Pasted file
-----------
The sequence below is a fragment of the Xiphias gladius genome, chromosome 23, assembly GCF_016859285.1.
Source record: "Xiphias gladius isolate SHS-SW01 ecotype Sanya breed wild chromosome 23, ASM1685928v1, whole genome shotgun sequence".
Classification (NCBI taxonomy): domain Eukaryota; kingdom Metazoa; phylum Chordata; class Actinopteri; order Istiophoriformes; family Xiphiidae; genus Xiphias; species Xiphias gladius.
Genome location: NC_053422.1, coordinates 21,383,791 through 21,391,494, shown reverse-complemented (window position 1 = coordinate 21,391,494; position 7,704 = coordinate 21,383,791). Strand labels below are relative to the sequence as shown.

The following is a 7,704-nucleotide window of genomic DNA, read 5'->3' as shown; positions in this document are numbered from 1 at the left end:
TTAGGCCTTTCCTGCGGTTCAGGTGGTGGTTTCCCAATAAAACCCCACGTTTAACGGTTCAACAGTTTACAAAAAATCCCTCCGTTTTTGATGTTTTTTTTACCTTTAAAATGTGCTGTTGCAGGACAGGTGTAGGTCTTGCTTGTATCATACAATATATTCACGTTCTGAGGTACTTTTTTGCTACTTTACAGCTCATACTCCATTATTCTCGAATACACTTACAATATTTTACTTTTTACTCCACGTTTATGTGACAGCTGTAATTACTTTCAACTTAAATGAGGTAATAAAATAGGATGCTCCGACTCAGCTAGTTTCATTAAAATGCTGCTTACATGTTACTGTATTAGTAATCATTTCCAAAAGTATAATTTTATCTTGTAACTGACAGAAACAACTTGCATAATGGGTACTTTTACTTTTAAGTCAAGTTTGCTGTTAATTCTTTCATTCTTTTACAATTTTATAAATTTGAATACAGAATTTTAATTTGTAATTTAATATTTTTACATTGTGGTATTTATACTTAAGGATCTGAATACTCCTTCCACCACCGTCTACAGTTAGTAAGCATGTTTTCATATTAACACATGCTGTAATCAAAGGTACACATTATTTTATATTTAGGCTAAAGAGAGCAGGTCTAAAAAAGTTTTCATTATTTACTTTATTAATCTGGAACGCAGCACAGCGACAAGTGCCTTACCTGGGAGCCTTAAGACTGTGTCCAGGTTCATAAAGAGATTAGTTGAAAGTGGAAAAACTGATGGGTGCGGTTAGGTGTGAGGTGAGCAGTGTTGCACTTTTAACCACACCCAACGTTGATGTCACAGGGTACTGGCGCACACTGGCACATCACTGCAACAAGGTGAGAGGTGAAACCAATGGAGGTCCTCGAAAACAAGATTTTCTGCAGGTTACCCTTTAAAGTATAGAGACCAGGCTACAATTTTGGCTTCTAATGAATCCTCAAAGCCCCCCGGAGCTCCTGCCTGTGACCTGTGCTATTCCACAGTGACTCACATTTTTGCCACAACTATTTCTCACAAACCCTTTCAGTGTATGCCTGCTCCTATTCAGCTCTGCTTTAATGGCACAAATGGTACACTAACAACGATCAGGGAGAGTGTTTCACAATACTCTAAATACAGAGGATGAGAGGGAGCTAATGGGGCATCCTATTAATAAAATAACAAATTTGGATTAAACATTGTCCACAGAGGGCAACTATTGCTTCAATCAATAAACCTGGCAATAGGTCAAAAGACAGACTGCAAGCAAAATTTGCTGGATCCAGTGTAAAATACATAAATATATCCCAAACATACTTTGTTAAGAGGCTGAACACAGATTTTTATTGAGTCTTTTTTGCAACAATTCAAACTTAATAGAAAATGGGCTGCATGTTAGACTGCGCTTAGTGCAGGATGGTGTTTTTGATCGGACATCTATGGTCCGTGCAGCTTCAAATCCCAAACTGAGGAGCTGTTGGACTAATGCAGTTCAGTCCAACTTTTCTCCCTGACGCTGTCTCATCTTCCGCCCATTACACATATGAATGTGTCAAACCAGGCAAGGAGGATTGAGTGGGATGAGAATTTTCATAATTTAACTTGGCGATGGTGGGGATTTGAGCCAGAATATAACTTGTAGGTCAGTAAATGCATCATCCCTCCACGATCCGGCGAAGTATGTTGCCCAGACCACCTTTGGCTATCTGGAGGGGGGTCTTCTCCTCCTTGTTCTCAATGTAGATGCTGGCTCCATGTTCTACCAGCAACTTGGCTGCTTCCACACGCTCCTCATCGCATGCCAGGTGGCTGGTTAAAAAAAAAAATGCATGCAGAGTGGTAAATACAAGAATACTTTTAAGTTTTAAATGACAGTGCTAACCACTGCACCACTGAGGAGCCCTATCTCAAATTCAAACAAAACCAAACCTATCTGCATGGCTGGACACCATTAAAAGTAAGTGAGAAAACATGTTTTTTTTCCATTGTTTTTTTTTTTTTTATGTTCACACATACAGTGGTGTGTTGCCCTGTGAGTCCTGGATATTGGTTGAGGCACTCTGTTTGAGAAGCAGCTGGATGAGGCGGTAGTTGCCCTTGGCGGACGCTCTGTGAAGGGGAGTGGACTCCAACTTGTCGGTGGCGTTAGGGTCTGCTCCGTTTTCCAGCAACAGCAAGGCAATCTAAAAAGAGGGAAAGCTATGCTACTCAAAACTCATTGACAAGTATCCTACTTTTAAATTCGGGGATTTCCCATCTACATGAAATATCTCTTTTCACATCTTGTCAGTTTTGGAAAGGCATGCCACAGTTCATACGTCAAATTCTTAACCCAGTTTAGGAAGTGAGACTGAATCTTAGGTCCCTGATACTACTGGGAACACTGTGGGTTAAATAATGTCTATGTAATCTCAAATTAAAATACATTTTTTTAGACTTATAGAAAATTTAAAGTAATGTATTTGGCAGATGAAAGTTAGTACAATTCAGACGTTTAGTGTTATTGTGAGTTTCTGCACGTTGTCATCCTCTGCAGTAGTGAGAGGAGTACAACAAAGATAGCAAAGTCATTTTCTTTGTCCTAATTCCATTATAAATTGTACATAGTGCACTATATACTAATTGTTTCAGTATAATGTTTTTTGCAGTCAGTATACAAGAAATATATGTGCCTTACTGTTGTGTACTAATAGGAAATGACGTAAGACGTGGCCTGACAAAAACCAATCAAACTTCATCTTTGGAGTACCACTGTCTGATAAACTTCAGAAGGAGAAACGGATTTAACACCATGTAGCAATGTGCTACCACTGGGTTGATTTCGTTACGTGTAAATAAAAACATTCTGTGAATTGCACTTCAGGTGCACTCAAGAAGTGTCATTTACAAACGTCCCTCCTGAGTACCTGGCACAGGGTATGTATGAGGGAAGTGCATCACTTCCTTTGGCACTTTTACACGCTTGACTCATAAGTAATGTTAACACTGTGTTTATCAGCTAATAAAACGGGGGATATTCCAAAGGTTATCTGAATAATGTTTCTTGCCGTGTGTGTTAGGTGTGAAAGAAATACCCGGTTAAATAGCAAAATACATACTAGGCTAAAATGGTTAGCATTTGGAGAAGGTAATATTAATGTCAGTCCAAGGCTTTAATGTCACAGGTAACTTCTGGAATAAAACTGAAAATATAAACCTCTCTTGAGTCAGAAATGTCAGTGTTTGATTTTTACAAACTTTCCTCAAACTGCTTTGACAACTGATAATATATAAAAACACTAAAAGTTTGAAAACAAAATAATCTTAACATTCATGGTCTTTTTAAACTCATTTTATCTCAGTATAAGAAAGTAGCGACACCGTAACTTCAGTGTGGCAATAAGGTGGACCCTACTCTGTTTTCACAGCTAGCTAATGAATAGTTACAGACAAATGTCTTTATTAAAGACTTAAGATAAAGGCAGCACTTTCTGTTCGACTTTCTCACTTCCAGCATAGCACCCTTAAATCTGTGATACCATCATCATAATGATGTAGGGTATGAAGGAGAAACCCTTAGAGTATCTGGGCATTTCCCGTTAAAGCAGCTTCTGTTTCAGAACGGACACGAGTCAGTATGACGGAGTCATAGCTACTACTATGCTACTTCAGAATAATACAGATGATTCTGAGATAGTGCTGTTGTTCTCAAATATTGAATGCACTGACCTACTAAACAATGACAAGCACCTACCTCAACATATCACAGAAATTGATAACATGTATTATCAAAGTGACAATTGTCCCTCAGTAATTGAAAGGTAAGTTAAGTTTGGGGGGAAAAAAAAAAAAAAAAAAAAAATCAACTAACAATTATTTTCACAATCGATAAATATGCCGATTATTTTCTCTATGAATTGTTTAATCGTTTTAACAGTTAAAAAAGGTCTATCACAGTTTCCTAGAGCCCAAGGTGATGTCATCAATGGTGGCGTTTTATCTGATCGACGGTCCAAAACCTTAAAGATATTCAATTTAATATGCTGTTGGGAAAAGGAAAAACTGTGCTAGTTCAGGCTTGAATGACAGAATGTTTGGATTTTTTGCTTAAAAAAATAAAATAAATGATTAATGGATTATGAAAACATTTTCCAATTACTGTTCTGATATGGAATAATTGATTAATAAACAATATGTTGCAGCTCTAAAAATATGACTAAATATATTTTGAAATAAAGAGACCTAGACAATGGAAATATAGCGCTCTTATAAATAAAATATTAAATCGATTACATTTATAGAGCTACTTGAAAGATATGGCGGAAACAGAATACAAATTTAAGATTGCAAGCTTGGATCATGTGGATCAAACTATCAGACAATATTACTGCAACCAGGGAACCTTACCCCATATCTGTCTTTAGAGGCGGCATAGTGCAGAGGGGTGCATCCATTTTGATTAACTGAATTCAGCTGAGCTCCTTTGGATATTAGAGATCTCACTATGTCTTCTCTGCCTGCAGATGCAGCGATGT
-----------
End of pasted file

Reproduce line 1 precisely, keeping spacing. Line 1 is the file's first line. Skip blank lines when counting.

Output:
The sequence below is a fragment of the Xiphias gladius genome, chromosome 23, assembly GCF_016859285.1.